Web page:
Let’s go back to that random stranger scenario. When strangers give me unsolicited advice, I tend to use some not-nice language surrounding their covert behaviors. I know that’s true for many other people, too. But what if they were giving you advice because they wished someone had told them sooner that they could do something about their own difficult dog? Or perhaps they’re an extroverted dog behavior enthusiast who can’t help but try to connect with anyone who they think will want to chat about canine behavior. Now, I still likely wouldn’t choose to engage in these situations since that type of interaction is not usually worth it for me personally, but it does help to make me feel better about it after the fact. 

Let’s now look at a situation in which you might want to (or feel obligated to) engage: the well-meaning friend or family member who just doesn’t get it. You’ve decided to do something about your pet’s behavior, taken that scary leap, and are excited about working with the professional you’ve chosen, and then someone takes the wind out of your sail by questioning your decisions. I get it. We’ve all been there at one point or another. Even well-meaning people can make us feel pretty crappy.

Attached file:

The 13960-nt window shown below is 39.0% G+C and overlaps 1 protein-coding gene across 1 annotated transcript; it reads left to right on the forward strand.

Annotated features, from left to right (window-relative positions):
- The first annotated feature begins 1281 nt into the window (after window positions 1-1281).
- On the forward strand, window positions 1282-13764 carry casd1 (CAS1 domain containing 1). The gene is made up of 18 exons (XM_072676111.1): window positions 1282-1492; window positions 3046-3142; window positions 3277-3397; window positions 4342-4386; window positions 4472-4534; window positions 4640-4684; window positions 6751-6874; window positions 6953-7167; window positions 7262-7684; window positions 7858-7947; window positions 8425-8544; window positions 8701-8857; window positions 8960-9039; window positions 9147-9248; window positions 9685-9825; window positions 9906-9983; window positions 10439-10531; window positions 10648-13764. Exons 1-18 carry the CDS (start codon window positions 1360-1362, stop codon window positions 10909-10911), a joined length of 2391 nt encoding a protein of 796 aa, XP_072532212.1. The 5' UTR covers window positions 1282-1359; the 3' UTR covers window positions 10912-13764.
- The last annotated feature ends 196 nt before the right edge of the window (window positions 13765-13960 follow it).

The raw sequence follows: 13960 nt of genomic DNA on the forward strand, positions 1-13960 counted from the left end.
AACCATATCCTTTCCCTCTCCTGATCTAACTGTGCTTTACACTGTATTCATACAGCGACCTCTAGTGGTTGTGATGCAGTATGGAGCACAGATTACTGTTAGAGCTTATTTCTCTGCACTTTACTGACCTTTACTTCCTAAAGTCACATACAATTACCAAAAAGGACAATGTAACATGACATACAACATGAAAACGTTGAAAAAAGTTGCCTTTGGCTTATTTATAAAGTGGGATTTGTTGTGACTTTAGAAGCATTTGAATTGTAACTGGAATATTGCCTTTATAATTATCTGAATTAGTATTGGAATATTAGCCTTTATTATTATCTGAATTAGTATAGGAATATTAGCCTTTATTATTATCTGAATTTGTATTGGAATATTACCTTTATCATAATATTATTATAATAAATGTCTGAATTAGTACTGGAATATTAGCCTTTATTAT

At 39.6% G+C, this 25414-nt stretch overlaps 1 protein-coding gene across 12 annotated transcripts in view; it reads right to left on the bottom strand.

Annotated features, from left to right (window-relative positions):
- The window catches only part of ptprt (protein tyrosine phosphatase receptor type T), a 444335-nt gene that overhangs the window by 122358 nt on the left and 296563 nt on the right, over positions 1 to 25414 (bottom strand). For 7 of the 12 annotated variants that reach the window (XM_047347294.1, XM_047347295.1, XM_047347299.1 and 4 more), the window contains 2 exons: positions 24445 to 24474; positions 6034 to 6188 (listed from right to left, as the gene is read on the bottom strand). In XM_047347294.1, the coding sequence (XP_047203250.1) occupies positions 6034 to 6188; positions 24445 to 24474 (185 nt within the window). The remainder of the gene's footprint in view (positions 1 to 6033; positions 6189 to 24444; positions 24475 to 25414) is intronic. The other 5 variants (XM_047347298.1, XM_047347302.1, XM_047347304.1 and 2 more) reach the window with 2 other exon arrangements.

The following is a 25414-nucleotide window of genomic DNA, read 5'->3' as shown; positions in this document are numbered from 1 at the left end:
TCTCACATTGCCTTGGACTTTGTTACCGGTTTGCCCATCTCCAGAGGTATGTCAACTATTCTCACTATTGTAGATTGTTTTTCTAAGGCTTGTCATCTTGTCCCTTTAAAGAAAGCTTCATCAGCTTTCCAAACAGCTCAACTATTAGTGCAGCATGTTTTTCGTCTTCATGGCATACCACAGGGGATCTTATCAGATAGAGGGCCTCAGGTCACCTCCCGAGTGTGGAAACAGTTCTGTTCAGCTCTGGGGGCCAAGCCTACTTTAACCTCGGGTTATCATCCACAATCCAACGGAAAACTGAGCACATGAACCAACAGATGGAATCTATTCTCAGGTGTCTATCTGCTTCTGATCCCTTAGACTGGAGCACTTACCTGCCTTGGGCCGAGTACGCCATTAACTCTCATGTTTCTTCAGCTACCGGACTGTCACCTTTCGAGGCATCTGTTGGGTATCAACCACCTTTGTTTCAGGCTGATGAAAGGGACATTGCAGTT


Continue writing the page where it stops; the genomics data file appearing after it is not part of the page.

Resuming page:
It can be really hard to rewrite the story in your head when it comes to someone you know well and have a history with. So instead of trying to come up with other covert behaviors that make me feel better about the interaction, I usually opt for getting curious. Why do they feel the way that they do? What have they experienced that makes them say that? For me, approaching it as a sort of outside observer helps me to arrange the pieces more logically, and then decide if what they’re saying holds water or what the grain of truth is in what they’re saying. That reasoning may not work for you, but a lot of folks have told me that asking questions and getting curious helps them for a bunch of different reasons!